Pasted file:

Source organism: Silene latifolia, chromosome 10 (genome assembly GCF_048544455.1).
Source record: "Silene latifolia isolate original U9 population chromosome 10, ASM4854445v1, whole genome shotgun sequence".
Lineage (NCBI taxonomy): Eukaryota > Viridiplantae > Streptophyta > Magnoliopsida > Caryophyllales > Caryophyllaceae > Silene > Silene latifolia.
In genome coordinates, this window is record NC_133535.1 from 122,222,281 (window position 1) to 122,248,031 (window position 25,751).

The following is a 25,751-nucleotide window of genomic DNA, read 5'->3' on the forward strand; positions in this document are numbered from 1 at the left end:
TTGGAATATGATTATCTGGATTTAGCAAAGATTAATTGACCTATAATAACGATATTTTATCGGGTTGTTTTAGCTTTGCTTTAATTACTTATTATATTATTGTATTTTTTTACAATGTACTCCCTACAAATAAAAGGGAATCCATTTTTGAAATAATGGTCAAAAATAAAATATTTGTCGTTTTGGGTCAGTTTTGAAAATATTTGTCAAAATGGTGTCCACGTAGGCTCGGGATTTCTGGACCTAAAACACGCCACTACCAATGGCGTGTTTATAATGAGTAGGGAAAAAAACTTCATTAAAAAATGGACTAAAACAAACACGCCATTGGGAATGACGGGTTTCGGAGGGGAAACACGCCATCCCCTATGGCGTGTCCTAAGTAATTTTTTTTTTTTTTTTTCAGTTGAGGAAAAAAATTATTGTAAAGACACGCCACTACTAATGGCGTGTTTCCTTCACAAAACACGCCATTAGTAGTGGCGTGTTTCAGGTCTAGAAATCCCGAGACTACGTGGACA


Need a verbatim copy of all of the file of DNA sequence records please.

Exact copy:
Source organism: Silene latifolia, chromosome 10 (genome assembly GCF_048544455.1).
Source record: "Silene latifolia isolate original U9 population chromosome 10, ASM4854445v1, whole genome shotgun sequence".
Lineage (NCBI taxonomy): Eukaryota > Viridiplantae > Streptophyta > Magnoliopsida > Caryophyllales > Caryophyllaceae > Silene > Silene latifolia.
In genome coordinates, this window is record NC_133535.1 from 122,222,281 (window position 1) to 122,248,031 (window position 25,751).

The following is a 25,751-nucleotide window of genomic DNA, read 5'->3' on the forward strand; positions in this document are numbered from 1 at the left end:
TTGGAATATGATTATCTGGATTTAGCAAAGATTAATTGACCTATAATAACGATATTTTATCGGGTTGTTTTAGCTTTGCTTTAATTACTTATTATATTATTGTATTTTTTTACAATGTACTCCCTACAAATAAAAGGGAATCCATTTTTGAAATAATGGTCAAAAATAAAATATTTGTCGTTTTGGGTCAGTTTTGAAAATATTTGTCAAAATGGTGTCCACGTAGGCTCGGGATTTCTGGACCTAAAACACGCCACTACCAATGGCGTGTTTATAATGAGTAGGGAAAAAAACTTCATTAAAAAATGGACTAAAACAAACACGCCATTGGGAATGACGGGTTTCGGAGGGGAAACACGCCATCCCCTATGGCGTGTCCTAAGTAATTTTTTTTTTTTTTTTTCAGTTGAGGAAAAAAATTATTGTAAAGACACGCCACTACTAATGGCGTGTTTCCTTCACAAAACACGCCATTAGTAGTGGCGTGTTTCAGGTCTAGAAATCCCGAGACTACGTGGACA